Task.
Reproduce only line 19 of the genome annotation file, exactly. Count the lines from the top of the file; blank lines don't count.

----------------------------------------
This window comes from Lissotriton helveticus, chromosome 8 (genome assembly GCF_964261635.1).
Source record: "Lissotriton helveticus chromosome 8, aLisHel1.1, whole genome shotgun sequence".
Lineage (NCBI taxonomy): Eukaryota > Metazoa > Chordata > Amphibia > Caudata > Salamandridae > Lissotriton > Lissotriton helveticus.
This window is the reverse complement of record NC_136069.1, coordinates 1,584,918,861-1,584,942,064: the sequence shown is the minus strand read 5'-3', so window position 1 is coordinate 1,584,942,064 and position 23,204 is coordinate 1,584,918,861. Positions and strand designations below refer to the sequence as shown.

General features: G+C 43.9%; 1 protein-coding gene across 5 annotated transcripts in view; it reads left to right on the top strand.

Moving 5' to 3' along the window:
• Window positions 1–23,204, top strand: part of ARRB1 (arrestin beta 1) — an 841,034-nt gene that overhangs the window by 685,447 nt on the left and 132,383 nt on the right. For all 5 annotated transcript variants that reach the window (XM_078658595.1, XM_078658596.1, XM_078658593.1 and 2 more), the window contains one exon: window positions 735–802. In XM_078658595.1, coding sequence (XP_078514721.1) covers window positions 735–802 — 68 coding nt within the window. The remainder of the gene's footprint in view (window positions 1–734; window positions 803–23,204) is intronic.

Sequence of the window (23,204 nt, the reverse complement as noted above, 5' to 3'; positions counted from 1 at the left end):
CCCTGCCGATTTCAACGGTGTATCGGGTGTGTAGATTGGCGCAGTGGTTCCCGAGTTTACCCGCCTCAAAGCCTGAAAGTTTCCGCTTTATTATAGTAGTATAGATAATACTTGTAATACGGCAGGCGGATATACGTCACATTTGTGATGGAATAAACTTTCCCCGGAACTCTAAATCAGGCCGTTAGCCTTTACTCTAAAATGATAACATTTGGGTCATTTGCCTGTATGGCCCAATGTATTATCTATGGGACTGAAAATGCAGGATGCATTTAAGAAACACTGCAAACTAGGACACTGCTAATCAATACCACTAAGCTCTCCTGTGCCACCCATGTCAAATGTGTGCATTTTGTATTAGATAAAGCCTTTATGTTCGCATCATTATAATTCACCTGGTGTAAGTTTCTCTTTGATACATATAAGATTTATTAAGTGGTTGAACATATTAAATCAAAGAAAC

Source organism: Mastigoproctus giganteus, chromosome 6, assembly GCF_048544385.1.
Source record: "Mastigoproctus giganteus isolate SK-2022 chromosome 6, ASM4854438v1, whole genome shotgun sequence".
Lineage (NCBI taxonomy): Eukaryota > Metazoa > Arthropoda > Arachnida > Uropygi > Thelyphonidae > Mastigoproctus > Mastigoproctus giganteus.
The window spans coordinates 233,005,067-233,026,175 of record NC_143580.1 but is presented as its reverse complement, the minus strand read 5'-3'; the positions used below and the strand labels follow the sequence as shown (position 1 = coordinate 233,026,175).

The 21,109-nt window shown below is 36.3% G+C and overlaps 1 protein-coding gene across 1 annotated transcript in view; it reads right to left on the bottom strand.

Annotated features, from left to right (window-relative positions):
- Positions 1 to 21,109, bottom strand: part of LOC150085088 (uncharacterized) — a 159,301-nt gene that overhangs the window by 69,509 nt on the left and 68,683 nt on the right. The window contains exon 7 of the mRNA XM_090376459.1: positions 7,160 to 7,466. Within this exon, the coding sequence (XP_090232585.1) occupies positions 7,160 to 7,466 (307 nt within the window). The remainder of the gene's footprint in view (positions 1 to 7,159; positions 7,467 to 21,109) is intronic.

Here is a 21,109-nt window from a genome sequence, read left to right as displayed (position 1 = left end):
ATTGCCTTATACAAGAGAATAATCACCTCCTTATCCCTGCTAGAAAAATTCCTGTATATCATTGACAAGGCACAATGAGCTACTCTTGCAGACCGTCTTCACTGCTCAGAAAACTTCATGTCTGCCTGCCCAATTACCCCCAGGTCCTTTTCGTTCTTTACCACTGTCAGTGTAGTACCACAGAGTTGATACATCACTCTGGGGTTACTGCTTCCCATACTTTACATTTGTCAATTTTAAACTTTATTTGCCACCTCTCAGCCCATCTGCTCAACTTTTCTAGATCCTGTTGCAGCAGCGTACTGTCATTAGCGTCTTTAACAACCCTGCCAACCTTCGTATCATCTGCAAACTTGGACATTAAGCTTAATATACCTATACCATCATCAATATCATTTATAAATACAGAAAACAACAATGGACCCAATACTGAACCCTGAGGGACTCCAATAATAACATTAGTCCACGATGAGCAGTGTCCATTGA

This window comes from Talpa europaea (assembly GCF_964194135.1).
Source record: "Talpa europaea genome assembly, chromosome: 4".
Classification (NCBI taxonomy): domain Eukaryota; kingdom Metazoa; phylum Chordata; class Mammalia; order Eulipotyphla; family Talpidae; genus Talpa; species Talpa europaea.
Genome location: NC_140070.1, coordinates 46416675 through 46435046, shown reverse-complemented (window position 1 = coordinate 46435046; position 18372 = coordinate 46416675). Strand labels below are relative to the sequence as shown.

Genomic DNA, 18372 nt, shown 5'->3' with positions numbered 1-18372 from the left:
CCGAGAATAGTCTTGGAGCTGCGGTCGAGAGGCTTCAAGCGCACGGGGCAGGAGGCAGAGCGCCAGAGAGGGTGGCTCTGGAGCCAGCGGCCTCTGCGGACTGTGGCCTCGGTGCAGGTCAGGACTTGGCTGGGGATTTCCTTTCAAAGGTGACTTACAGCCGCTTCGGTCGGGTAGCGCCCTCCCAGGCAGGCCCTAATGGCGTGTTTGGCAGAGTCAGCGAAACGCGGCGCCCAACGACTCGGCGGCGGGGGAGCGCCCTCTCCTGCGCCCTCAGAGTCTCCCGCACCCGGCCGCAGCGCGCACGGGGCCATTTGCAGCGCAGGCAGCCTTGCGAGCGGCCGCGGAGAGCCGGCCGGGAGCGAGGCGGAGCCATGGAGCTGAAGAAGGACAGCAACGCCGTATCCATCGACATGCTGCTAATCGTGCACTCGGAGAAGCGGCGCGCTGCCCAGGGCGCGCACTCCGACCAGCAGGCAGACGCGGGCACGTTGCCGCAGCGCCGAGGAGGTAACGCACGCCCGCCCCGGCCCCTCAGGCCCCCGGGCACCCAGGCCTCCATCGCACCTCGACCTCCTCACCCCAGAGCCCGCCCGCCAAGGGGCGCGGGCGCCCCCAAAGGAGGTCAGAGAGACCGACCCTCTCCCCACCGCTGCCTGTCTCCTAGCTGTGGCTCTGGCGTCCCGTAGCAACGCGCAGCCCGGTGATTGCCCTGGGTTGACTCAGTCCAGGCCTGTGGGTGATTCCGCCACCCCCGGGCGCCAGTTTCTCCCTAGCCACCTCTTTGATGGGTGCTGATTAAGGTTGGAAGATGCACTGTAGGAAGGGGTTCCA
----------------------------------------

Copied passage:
This window comes from Talpa europaea (assembly GCF_964194135.1).